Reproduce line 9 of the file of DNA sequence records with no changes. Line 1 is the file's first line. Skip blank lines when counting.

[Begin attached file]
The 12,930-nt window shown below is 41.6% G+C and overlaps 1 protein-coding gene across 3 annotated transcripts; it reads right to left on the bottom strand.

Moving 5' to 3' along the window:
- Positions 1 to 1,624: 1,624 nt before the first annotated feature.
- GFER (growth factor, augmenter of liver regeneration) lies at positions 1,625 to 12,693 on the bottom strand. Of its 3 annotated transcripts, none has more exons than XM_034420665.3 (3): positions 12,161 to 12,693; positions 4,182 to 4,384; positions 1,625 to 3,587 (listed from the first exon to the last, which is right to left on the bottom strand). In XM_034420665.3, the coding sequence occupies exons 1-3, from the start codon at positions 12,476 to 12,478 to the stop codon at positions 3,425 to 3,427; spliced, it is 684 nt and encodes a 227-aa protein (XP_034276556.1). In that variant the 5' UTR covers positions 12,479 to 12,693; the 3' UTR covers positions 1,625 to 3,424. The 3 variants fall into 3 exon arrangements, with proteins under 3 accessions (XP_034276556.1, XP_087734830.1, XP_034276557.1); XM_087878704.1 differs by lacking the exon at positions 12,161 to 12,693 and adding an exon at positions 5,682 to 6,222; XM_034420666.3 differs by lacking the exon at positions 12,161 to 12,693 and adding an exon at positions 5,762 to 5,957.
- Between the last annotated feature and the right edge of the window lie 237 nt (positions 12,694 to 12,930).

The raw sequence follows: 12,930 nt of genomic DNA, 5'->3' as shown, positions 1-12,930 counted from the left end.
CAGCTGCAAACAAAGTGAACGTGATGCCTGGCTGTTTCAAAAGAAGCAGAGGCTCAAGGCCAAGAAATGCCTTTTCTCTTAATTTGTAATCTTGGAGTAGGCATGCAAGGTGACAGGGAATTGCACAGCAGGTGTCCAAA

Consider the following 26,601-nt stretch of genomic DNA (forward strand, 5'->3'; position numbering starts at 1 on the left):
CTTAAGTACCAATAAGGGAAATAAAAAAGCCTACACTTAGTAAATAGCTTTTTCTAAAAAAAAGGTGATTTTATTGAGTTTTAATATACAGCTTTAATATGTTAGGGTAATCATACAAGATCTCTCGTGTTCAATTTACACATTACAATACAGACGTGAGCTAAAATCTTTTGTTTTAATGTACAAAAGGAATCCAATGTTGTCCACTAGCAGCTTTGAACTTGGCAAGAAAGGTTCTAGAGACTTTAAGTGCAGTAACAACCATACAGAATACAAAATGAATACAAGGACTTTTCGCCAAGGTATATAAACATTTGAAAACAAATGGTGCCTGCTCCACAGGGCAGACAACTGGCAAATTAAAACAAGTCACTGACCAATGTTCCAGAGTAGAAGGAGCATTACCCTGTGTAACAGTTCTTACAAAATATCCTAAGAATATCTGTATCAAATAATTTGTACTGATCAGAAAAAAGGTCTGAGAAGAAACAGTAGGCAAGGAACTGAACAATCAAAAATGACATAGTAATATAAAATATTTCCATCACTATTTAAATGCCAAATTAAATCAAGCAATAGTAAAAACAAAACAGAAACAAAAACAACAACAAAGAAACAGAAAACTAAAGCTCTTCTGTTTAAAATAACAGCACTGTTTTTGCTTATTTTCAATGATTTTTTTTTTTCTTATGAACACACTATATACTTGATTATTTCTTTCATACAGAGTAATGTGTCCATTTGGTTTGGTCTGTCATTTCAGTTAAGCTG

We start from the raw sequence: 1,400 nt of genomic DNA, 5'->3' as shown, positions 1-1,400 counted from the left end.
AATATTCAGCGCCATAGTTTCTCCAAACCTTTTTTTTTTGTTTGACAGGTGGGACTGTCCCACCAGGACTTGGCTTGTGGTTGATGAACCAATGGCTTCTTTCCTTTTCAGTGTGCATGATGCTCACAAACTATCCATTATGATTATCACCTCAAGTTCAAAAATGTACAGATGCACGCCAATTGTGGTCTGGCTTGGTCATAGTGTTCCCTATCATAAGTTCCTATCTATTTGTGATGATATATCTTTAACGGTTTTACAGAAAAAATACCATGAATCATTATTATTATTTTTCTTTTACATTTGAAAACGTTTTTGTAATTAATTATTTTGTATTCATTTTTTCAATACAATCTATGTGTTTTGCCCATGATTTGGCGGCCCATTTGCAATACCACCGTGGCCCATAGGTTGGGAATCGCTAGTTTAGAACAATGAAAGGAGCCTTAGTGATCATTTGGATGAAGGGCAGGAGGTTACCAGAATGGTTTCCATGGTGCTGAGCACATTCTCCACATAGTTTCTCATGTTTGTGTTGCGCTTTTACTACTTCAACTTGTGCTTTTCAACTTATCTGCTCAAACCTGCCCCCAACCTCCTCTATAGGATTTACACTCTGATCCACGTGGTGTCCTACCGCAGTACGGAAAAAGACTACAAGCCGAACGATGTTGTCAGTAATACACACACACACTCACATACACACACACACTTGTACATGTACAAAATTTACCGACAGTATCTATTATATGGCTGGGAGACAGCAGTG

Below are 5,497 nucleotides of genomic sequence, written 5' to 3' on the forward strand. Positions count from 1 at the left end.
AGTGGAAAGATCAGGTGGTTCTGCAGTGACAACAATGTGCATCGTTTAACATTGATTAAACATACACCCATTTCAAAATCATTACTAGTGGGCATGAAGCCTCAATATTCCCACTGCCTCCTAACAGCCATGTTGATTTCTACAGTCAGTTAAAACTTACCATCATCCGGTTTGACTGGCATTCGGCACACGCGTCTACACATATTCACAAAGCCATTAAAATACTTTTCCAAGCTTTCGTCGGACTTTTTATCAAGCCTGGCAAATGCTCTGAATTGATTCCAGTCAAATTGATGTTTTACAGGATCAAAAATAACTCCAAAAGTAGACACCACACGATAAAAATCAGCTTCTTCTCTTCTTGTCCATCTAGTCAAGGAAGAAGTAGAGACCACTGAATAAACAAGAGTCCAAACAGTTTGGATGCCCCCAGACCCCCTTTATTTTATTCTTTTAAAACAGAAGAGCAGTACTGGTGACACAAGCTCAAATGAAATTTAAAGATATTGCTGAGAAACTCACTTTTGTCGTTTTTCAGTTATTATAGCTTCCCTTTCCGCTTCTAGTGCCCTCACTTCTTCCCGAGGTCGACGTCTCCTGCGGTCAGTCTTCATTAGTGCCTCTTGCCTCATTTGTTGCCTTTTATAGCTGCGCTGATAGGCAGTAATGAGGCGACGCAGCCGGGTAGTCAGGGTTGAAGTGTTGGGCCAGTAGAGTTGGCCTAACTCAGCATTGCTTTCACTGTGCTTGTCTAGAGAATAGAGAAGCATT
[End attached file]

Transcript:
CTTAAGTACCAATAAGGGAAATAAAAAAGCCTACACTTAGTAAATAGCTTTTTCTAAAAAAAAGGTGATTTTATTGAGTTTTAATATACAGCTTTAATATGTTAGGGTAATCATACAAGATCTCTCGTGTTCAATTTACACATTACAATACAGACGTGAGCTAAAATCTTTTGTTTTAATGTACAAAAGGAATCCAATGTTGTCCACTAGCAGCTTTGAACTTGGCAAGAAAGGTTCTAGAGACTTTAAGTGCAGTAACAACCATACAGAATACAAAATGAATACAAGGACTTTTCGCCAAGGTATATAAACATTTGAAAACAAATGGTGCCTGCTCCACAGGGCAGACAACTGGCAAATTAAAACAAGTCACTGACCAATGTTCCAGAGTAGAAGGAGCATTACCCTGTGTAACAGTTCTTACAAAATATCCTAAGAATATCTGTATCAAATAATTTGTACTGATCAGAAAAAAGGTCTGAGAAGAAACAGTAGGCAAGGAACTGAACAATCAAAAATGACATAGTAATATAAAATATTTCCATCACTATTTAAATGCCAAATTAAATCAAGCAATAGTAAAAACAAAACAGAAACAAAAACAACAACAAAGAAACAGAAAACTAAAGCTCTTCTGTTTAAAATAACAGCACTGTTTTTGCTTATTTTCAATGATTTTTTTTTTTCTTATGAACACACTATATACTTGATTATTTCTTTCATACAGAGTAATGTGTCCATTTGGTTTGGTCTGTCATTTCAGTTAAGCTG